Area under study

The study was conducted in the municipality of Rychliki in northern Poland (Warmia and Masuria Province, N53° 59′ E19° 31′, Figure 1). Due to fertile soils, the landscape of the area under study is dominated by farmland, occupying 74 % of the surface. Forests cover only 17 % of the area, which is significantly lower than the Polish national average (29 %). Woodlands are retained mainly in gorges and swamps, which are difficult to cultivate. Forests are usually composed of deciduous species, mainly beech Fagus sylvatica, oak Quercus robur, hornbeam Carpinus betulus and—on wet soils—alder Alnus glutinosa. In the studied area, due to intensive management, most forest trees are too young to be a suitable habitat for E. ferrugineus. Despite the high share of farmland in the general area of the municipality and the young age of the forests, the organisms associated with old trees have numerous suitable habitats in the form of roadside avenues of trees and village parks. The avenue network was established in the form similar to the present day in the eighteenth and nineteenth centuries, as shown by maps from that period (von Schrötter 1812). After a habitat inventory in the summer 2011 (Oleksa A., unpublished), we recognized ca. 70 km of rural avenues as suitable habitat for E. ferrugineus and its main prey Osmoderma barnabita. We also found ca. 1500 hollow and thick (DBH ≥ 60 cm) trees potentially inhabited by both species.
Figure 1

a Classification of land cover of the study area and sampling sites for Elater ferruguineus; b general location of the study area in Poland; c distribution of demes of E. ferrugineus, delimited with <1 km distance criterion

Sampling of beetles for molecular analyses

For DNA sampling, beetles were caught with pheromone traps (Tolasch et al. 2007) in the summer 2011. Since the pheromone is attractive only for males, only beetles of this sex were included in the study. Self-made traps baited with the pheromone (Figure 2) were fixed to branches of trees at 3–5 m above ground. Due to the very fast response of males to pheromone exposure and to avoid attracting beetles from long distances, traps were exposed for no more than 1.5 h at a site. At one time, a series of 20 traps were set along a road at 250–500 m intervals (depending on tree density). After checking and emptying the traps, they were moved to the next road section. All catches were conducted during the day (between 11:00 and 18:00), in fine weather (air temperature >20 °C, no rainfall). Sampling covered the entire territory of the municipality of Rychliki, where beetles were trapped in places with abundant mature trees, i.e. along tree-lined roads (avenues). A simulation study by Oyler-McCance et al. (2013) found that linear and systematic sampling regimes performed well in order to detect the effects of landscape pattern on gene flow.
Figure 2

A pheromone-baited funnel trap used for collecting Elater ferrugineus; a two black PCV sheets (25 × 20 cm), properly cut and connected crosswise; b plastic funnel (diameter 25 cm); c container for holding captured insects until their release. Arrow indicate the placement of a 200 µL PCR-tube baited with 2 µL 7-methyloctyl (Z)-4-decenoate, the female-produced sex pheromone of E. ferrugineus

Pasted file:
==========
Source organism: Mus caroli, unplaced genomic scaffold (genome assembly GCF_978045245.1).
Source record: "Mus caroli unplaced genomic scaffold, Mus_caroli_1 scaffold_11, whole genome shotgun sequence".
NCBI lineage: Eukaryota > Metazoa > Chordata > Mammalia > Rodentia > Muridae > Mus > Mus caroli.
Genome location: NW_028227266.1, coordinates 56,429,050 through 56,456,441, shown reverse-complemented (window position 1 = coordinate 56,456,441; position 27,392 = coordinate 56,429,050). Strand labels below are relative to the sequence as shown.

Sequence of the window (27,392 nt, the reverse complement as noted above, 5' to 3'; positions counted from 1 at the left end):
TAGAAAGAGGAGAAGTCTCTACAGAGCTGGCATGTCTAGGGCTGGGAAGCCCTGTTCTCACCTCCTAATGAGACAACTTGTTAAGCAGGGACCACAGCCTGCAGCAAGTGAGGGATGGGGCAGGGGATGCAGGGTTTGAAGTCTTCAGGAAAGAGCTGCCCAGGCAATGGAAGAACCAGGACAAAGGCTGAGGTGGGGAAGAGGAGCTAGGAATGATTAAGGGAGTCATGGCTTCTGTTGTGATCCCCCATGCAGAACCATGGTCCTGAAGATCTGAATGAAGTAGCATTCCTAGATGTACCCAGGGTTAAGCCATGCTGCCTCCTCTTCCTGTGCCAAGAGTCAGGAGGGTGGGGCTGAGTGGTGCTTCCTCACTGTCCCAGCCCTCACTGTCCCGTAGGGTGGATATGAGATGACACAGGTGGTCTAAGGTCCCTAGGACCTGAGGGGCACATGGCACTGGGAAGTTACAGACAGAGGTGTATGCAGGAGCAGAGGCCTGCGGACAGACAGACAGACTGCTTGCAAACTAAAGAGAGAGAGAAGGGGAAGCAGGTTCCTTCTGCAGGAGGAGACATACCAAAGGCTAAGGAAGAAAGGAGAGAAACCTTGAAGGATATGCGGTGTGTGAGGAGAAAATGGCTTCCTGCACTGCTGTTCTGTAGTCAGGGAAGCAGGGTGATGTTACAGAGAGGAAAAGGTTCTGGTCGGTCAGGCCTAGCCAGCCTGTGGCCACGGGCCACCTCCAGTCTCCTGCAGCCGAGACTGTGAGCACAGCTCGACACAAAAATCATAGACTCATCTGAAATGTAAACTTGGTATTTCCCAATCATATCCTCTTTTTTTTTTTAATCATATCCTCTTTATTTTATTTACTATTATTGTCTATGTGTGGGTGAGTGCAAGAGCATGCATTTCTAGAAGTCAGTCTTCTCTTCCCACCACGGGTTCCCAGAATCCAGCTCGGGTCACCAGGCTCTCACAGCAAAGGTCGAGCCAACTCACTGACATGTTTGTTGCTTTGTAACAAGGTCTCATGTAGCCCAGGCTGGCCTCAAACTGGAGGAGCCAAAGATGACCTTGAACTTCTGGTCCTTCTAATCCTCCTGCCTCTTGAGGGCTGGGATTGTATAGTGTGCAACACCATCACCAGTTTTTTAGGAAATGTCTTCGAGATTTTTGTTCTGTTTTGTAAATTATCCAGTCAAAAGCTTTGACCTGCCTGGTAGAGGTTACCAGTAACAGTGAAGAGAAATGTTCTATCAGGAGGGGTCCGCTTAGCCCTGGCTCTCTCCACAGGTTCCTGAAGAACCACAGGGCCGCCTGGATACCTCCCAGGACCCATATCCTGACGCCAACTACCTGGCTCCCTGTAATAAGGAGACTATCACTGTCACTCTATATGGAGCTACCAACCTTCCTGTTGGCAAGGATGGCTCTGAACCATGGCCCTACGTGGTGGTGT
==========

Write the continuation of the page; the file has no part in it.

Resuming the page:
For collection of beetle tissue, the tarsus of one middle leg was cut off with scissors and stored in absolute ethanol. After amputation of tarsi, the beetles were released on the vegetation close to the pheromone trap they were captured in. Altogether, samples from 287 beetles were collected and stored at −20 °C until DNA extraction.

DNA extraction and AFLP genotyping

Genomic DNA was extracted using the Insect Easy DNA Kit (EZNA) (Omega Bio-Tek, Norcross, GA, USA) following the manufacturer’s protocol. The AFLP analysis followed the original protocol by Vos et al. (1995). Restriction-ligation reactions were carried out in a total volume of 10 μl. A single reaction contained 500 ng of genomic DNA, 5 U EcoRI (MBI Fermentas, Vilnius, Lithuania) and 5 U TruI (MseI isoschizomer) (Fermentas), 1.5 U T4 DNA Ligase (Fermentas), 1× T4 DNA Ligase buffer (Fermentas), 0.05 % BSA, 50 mM NaCl, 0.5 pmol/μl E-Adaptor and 5 pmol/μl M-Adaptor. Reactions were carried out at room temperature overnight and then diluted 5× with H2O in order to obtain PCR matrices (pre-matrix DNA) for pre-selective amplification. Pre-selective amplifications were carried out in 10 μl total volume. A pre-selective PCR mixture contained 2 μl pre-matrix DNA, 1× Qiagen Master Mix (Qiagen Taq PCR Master Mix Kit; Qiagen, Hilden, Germany), 0.5 μM E-primer (E + A) and 0.5 μM M-primer (M + C). Amplification was carried out using the following program: 72 °C for 2 min, 20 cycles of 94 °C for 20 s, 56 °C for 30 s and 72 °C for 2 min, and finally 60 °C for 30 min. A product of pre-selective PCR was diluted 20 times in order to obtain a PCR matrix for selective amplification (sel-matrix DNA).